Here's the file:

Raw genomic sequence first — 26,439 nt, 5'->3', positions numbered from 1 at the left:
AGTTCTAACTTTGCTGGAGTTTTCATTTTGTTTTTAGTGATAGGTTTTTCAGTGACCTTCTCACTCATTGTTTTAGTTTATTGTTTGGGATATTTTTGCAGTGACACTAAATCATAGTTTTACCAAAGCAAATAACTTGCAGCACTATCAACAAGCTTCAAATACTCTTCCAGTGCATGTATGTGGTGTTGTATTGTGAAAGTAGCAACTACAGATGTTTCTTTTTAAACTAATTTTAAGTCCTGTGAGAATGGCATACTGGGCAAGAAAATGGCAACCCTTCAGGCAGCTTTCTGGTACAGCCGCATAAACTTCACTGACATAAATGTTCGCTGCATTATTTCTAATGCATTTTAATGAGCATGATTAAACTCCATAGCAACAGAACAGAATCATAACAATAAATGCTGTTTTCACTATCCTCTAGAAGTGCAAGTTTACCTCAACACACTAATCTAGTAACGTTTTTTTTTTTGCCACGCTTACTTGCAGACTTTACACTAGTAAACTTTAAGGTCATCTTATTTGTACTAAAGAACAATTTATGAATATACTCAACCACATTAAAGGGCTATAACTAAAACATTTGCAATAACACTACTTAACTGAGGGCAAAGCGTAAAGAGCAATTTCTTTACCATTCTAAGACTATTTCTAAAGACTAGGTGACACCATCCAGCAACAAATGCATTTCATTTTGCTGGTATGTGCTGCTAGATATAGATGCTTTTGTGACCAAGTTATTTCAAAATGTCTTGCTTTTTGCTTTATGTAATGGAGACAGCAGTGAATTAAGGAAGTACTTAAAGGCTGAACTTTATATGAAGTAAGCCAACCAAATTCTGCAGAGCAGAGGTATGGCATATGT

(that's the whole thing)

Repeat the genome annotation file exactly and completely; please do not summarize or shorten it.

Raw genomic sequence first — 26,439 nt, 5'->3', positions numbered from 1 at the left:
AGTTCTAACTTTGCTGGAGTTTTCATTTTGTTTTTAGTGATAGGTTTTTCAGTGACCTTCTCACTCATTGTTTTAGTTTATTGTTTGGGATATTTTTGCAGTGACACTAAATCATAGTTTTACCAAAGCAAATAACTTGCAGCACTATCAACAAGCTTCAAATACTCTTCCAGTGCATGTATGTGGTGTTGTATTGTGAAAGTAGCAACTACAGATGTTTCTTTTTAAACTAATTTTAAGTCCTGTGAGAATGGCATACTGGGCAAGAAAATGGCAACCCTTCAGGCAGCTTTCTGGTACAGCCGCATAAACTTCACTGACATAAATGTTCGCTGCATTATTTCTAATGCATTTTAATGAGCATGATTAAACTCCATAGCAACAGAACAGAATCATAACAATAAATGCTGTTTTCACTATCCTCTAGAAGTGCAAGTTTACCTCAACACACTAATCTAGTAACGTTTTTTTTTTTGCCACGCTTACTTGCAGACTTTACACTAGTAAACTTTAAGGTCATCTTATTTGTACTAAAGAACAATTTATGAATATACTCAACCACATTAAAGGGCTATAACTAAAACATTTGCAATAACACTACTTAACTGAGGGCAAAGCGTAAAGAGCAATTTCTTTACCATTCTAAGACTATTTCTAAAGACTAGGTGACACCATCCAGCAACAAATGCATTTCATTTTGCTGGTATGTGCTGCTAGATATAGATGCTTTTGTGACCAAGTTATTTCAAAATGTCTTGCTTTTTGCTTTATGTAATGGAGACAGCAGTGAATTAAGGAAGTACTTAAAGGCTGAACTTTATATGAAGTAAGCCAACCAAATTCTGCAGAGCAGAGGTATGGCATATGT